Colourful and charismatic, Sri Lanka’s capital is an energetic city, home to more than three million people. It’s a city of contrasts; shiny modern condos rise up beside faded, ramshackle shops, and congested arterial roads lead onto lush, leafy avenues flanked by colonial mansions and centuries-old trees. Situated on the delta of the Kelani Ganga (Sri Lanka’s fourth longest river), Colombo was, for many years, a Muslim fishing and trading port until the Portuguese arrived in 1518 and subsequently built a fort. Today, the city still boasts many architectural remnants of its colonial years, including Portuguese and Dutch-era churches, British period hotels and of course, the 800m promenade of the Galle Face Green.
Colombo can easily be toured in a day. If cultural immersion is of interest then you’ll find this on a stroll around the hectic, people-packed streets of the Pettah market where trade-specific lanes lined with shops and stalls sell anything from plastic buttons and ribbons to mobile phones, gold and kitchenware. Many temples, kovils and mosques are dotted in and around the city; the most convenient is the Gangaramaya Temple whose exquisite museum contains numerous priceless gilded Buddhist relics, including the world’s smallest Buddha, a thimble-sized deity, which can only be viewed through a looking glass. Another highlight of this atmospheric temple is its resident tusker elephant.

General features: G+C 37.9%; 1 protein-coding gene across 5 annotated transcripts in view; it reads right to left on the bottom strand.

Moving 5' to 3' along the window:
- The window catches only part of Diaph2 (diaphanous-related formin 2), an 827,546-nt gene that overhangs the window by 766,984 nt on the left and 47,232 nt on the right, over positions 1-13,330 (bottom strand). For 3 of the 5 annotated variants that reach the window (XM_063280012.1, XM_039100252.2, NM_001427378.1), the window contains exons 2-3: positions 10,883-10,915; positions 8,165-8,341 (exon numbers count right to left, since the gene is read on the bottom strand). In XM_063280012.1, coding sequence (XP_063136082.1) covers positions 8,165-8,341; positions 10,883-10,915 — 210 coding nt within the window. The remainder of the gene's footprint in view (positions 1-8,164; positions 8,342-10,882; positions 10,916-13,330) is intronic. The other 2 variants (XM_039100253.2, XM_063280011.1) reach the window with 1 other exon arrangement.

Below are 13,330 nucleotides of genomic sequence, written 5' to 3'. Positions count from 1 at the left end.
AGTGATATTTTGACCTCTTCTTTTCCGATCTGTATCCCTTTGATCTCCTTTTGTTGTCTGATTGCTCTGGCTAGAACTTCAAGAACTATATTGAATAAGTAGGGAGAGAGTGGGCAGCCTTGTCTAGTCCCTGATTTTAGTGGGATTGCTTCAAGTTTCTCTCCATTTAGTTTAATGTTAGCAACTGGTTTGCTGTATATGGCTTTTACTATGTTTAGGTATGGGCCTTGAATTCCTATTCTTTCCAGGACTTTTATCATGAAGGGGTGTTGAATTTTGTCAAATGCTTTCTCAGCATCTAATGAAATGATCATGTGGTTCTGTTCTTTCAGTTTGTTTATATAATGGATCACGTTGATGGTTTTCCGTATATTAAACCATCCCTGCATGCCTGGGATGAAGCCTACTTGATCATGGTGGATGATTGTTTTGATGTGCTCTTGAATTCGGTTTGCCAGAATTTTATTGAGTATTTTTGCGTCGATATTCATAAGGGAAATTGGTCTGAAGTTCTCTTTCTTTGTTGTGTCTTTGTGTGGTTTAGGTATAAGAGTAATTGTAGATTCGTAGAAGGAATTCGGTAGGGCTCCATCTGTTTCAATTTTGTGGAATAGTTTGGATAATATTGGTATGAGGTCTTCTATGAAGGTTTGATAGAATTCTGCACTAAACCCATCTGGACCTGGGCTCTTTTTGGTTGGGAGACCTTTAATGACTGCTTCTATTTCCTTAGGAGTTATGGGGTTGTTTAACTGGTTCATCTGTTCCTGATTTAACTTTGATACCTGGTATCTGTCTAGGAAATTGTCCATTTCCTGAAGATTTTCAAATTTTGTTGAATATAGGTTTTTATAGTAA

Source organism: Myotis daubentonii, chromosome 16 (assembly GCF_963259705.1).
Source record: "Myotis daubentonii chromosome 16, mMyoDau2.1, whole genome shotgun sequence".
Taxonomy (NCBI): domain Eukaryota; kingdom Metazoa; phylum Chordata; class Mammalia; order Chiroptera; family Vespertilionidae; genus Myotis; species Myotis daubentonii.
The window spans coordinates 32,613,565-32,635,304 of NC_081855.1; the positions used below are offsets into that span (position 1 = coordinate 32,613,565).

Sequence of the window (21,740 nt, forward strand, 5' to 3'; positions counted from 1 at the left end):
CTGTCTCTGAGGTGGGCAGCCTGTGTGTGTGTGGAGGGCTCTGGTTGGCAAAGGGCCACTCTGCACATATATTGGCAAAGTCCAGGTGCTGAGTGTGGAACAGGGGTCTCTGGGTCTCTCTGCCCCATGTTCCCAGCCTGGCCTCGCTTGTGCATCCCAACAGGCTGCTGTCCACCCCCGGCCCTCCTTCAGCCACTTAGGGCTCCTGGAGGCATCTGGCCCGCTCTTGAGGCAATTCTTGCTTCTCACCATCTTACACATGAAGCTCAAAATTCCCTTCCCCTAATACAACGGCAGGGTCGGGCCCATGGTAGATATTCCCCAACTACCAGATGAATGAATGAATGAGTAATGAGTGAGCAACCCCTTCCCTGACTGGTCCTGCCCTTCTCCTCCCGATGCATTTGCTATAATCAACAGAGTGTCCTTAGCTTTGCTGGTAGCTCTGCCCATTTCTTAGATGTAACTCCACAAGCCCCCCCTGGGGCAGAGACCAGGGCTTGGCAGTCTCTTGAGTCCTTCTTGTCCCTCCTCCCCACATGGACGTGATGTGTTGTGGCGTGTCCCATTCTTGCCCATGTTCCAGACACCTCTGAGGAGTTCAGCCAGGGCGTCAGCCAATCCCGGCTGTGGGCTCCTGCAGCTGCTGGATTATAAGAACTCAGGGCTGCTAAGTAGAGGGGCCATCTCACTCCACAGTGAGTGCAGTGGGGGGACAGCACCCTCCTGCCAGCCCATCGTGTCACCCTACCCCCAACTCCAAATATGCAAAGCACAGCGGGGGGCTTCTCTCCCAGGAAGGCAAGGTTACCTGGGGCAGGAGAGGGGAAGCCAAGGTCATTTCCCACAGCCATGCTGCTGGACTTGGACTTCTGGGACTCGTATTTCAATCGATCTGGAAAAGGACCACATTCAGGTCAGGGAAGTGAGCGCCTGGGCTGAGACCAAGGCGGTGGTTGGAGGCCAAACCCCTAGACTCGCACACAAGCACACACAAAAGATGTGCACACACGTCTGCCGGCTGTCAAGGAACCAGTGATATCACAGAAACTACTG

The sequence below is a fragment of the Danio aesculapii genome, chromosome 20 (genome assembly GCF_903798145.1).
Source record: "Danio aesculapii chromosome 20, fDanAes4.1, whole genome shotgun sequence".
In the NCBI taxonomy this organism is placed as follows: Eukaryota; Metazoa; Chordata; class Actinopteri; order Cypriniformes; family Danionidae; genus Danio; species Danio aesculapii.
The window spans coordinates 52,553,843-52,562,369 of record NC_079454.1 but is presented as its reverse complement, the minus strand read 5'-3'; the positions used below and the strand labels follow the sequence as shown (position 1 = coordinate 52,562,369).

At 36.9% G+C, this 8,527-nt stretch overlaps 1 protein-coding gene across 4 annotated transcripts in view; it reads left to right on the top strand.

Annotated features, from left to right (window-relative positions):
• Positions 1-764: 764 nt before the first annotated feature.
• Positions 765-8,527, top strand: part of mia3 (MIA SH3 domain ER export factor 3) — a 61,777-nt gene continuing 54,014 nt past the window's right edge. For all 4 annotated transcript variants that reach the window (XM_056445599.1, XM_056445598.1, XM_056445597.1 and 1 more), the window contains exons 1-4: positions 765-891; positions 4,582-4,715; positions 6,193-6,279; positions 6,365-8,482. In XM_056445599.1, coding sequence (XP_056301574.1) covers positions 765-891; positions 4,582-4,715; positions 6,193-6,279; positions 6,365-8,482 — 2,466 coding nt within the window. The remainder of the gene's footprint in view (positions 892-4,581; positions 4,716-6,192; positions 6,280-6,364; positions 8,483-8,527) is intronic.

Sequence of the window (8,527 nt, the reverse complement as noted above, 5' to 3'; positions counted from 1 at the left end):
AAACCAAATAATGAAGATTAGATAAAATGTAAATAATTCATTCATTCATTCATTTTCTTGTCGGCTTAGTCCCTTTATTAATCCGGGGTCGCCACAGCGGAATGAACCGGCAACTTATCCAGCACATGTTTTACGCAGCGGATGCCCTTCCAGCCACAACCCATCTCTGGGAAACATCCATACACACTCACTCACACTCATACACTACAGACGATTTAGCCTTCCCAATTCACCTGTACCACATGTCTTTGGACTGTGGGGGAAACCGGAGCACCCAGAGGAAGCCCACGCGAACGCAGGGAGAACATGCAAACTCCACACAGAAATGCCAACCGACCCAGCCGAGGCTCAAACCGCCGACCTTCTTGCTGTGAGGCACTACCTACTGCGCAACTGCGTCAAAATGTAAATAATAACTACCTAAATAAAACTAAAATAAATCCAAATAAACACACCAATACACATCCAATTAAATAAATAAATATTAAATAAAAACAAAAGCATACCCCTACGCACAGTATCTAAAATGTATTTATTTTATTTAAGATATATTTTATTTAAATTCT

Colombo’s shopping and dining scene is rapidly emerging. There are many restaurants serving food from around the world, and a growing number of eclectic bars and clubs. As far as shopping goes, Colombo is great for handlooms, home décor items, soft furnishings and crockery; Paradise Road and Barefoot are two of the most popular feather nesting shops. Colombo’s emerging art scene is also worth a gander and there are an increasing number of galleries across town. Sunday along Green Path is a Colombo institution – the southern railings of the Viharamahadevi Park vibrantly exhibit the colourful work of local artists.